Second Circuit Affirms Dismissal of Age Discrimination and Breach of Contract Claims

In Delaney v. Bank of America et al. (decided 9/5/14), the Second Circuit affirmed the district court’s decision granting defendant summary judgment on plaintiff’s age discrimination and breach of contract claims.

Age Discrimination

As to plaintiff’s age discrimination claim under the Age Discrimination in Employment Act of 1967 (ADEA), the court rejected plaintiff’s reliance on another employee’s draft EEOC charge alleging that that employee was terminated because of his age and that colleagues and managers made ageist comments.

That evidence was inadmissible hearsay, which could not be relied upon in opposition to a motion for summary judgment under Federal Rule of Civil Procedure 56(e).

However, even assuming that plaintiff could present that evidence in admissible form at trial by calling the employee as a witness, it “would not call into doubt the nondiscriminatory reason BoA has proffered for Delaney’s termination,” since “[c]omments about another employee’s age, removed from any context suggesting that they influenced decisions regarding Delaney’s own employment, do not suffice to create a genuine issue of fact as to whether age was the but-for cause of Delaney’s termination.”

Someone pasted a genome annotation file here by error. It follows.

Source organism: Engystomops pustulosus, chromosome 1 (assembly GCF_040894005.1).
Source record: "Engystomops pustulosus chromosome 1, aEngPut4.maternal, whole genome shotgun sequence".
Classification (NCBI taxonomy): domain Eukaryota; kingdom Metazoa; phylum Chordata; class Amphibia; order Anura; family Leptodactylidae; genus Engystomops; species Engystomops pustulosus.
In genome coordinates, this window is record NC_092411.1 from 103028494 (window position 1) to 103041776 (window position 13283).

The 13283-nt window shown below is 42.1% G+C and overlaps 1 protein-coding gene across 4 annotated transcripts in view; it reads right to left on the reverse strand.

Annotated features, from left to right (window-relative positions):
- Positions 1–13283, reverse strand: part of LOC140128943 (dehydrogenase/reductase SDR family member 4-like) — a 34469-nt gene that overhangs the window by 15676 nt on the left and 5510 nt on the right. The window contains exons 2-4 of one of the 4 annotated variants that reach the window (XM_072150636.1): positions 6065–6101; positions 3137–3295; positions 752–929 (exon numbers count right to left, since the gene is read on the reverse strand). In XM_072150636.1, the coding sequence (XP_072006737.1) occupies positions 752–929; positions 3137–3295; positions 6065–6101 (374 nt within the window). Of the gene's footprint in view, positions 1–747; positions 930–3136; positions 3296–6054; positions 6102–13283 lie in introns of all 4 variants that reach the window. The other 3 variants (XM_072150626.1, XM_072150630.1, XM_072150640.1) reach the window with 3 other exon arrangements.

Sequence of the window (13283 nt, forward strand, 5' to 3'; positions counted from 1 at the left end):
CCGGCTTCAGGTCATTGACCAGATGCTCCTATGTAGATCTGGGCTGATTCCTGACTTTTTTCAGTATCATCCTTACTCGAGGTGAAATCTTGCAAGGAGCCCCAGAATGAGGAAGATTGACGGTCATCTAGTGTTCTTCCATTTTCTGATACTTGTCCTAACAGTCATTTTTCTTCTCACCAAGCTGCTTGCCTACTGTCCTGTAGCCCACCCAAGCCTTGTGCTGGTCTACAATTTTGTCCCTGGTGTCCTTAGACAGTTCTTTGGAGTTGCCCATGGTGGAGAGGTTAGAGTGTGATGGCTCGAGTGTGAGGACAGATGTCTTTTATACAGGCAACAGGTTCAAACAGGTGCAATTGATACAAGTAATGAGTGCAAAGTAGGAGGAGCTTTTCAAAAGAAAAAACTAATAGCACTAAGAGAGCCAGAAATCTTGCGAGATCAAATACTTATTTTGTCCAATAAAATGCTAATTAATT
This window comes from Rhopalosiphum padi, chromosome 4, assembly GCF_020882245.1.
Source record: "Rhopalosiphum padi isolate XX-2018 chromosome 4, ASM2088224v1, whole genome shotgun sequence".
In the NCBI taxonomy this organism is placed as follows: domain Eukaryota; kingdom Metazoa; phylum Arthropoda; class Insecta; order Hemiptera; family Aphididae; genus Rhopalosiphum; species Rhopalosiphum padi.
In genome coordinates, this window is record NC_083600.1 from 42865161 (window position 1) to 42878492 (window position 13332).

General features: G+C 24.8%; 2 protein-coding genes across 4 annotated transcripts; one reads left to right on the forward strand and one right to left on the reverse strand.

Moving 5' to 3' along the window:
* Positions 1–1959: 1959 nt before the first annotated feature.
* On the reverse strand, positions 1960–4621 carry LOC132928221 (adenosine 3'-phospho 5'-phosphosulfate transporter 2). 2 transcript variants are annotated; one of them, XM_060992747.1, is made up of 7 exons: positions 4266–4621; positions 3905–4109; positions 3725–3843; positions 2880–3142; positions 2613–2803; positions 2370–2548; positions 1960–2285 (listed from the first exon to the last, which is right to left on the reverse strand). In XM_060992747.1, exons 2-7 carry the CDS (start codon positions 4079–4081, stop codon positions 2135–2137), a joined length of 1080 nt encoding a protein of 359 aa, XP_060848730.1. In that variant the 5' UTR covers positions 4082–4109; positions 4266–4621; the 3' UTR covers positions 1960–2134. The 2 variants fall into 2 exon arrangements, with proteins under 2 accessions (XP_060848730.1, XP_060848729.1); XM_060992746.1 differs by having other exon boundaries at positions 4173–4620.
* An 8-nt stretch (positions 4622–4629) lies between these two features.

Breach of Contract

The court also rejected plaintiff’s claim for breach of contract.

Plaintiff based this claim on an alleged oral promise “that his compensation would not suffer” from his transfer to another group. Although under New York law “a binding contract can be formed without the execution of a written agreement,” in this case plaintiff’s “allegation that BoA promised that his compensation would not suffer lacks the definiteness required by New York law.” 

Specifically, there was “no evidence of the definite nature and terms of the oral promise Delaney asserts was given.”

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